Somebodies automobile insurance premiums are going to soar. Somebodies health insurance premiums are going to soar. If I am an uninsured rider then the state itself is going to pick up the tab for my emergency care and if I am lucky other cyclists are going to chip in to help me cover what are potentially needless expenses had I only been able to avoid the temptation to listen to knuckleheads who parade around as executive directors of cycling advocacy groups and ethicists (of all things). Were I the lawyer of the driver who was unfortunate to have hit and injured or God forbid have killed a cyclist I would be hopping mad that my client had been placed in Harm’s Way by such stupid offerings. But I would be thanking my lucky stars that both have committed this nonsense to digital paper.

The Church of Urban Cycling needs to ask for a new vicar. And failing that it needs to examine its group narrative. The very notion that we are suggesting these kinds of things should be considered nearly treasonous in an environment like the one we experienced as a Nation this weekend.

John Donne said it best:

No man is an Iland, intire of it selfe; every man is a peece of the Continent, a part of the maine; if a Clod bee washed away by the SeaEurope is the lesse, as well as if a Promontorie were, as well as if a Mannor of thy friends or of thineowne were; any mans death diminishes me, because I am involved in Mankinde; And therefore never send to know for whom the bell tolls; It tolls for thee.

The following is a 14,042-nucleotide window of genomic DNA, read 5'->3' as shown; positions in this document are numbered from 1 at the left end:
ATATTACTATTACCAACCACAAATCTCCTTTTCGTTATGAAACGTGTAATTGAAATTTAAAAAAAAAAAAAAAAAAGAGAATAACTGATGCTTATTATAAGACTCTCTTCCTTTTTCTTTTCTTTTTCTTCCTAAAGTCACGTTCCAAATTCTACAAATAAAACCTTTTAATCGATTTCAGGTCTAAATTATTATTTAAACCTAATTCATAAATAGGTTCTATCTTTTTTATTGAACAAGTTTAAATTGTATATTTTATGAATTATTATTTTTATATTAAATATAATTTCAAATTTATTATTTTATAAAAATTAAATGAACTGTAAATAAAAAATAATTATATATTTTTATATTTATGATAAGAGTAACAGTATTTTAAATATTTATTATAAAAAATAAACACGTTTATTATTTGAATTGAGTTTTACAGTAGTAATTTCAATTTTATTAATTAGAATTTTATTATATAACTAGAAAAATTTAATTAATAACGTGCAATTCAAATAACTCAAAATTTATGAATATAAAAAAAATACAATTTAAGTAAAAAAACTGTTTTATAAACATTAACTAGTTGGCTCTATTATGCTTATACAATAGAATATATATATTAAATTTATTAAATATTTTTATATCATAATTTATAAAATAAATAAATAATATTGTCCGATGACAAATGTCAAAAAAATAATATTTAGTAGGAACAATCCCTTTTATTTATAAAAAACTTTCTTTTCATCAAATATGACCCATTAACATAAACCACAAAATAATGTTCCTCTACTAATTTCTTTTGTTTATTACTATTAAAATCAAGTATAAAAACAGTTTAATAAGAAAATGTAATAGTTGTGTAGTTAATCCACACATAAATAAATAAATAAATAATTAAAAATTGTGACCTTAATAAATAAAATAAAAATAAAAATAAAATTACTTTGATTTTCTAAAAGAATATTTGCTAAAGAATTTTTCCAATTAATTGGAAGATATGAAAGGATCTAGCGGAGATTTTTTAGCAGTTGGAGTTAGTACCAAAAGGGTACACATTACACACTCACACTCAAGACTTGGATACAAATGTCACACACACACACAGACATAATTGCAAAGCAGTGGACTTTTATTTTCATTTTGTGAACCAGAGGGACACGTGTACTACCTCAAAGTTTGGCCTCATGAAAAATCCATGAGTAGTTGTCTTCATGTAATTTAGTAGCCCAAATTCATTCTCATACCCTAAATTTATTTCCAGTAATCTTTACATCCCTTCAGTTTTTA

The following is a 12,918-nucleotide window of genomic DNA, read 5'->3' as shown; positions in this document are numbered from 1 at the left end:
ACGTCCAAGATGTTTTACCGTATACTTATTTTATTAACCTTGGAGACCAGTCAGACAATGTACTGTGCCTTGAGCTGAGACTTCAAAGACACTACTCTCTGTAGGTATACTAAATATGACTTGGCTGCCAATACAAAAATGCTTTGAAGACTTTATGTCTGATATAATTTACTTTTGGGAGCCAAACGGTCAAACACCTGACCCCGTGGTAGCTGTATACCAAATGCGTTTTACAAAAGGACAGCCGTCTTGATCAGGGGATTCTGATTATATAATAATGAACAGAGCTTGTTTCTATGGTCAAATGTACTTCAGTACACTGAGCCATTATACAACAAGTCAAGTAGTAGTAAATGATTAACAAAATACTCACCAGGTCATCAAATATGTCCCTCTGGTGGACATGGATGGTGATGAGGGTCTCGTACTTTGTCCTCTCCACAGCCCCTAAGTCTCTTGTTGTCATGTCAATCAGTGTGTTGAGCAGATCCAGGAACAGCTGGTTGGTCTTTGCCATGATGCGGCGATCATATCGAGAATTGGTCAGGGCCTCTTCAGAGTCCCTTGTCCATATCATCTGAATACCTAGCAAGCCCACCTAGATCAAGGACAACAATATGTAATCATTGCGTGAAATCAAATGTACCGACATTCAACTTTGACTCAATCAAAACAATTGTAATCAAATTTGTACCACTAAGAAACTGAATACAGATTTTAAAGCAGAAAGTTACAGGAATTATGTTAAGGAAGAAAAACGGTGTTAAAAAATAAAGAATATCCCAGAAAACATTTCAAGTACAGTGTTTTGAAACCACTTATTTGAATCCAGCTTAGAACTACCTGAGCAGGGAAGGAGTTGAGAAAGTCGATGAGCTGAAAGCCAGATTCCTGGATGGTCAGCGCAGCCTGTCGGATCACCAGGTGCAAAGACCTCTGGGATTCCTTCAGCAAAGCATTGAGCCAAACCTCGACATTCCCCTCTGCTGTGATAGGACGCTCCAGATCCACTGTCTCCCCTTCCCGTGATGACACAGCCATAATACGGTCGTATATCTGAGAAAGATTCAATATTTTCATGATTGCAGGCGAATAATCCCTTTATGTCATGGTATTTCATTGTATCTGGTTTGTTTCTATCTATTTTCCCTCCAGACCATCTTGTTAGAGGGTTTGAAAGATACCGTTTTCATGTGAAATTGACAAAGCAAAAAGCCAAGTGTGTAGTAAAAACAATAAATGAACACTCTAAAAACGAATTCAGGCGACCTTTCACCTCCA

For the hard of reasoning let me explain this to you in terms you might understand:

We discourage our urban youth from joining gangs because we do not wish to see them throw away their lives. They counter that it’s their lives, who are we to tell them what to do.

We council our daughters to wait until marriage before trying to bring a life into this world, they counter it is their bodies.

We tell people who are standing on ledges to think about their families before they leap. They counter that it is their lives and not ours. And yet here we are talking to them on the ledge and hundreds if not thousands standing below.

We look on the face of a man ready to leap in front of a train or drive his automobile onto the tracks just before a train passes an intersection and we say stop! He responds that he is despondent and that it is his life and no one has the right to tell him to stop.

Messrs. Cohen and Buhrke you should both be ashamed. It would not be half so bad were you as insignificant as I, but you were hired to lead, not be asses.

As for the taxation argument go ahead and wage that verbal war on each other.

But never again try and make the claim that there is once ounce of meaning in the “skin in the game” argument. To continue that charade is beneath your dignity and ours as members of the cycling community.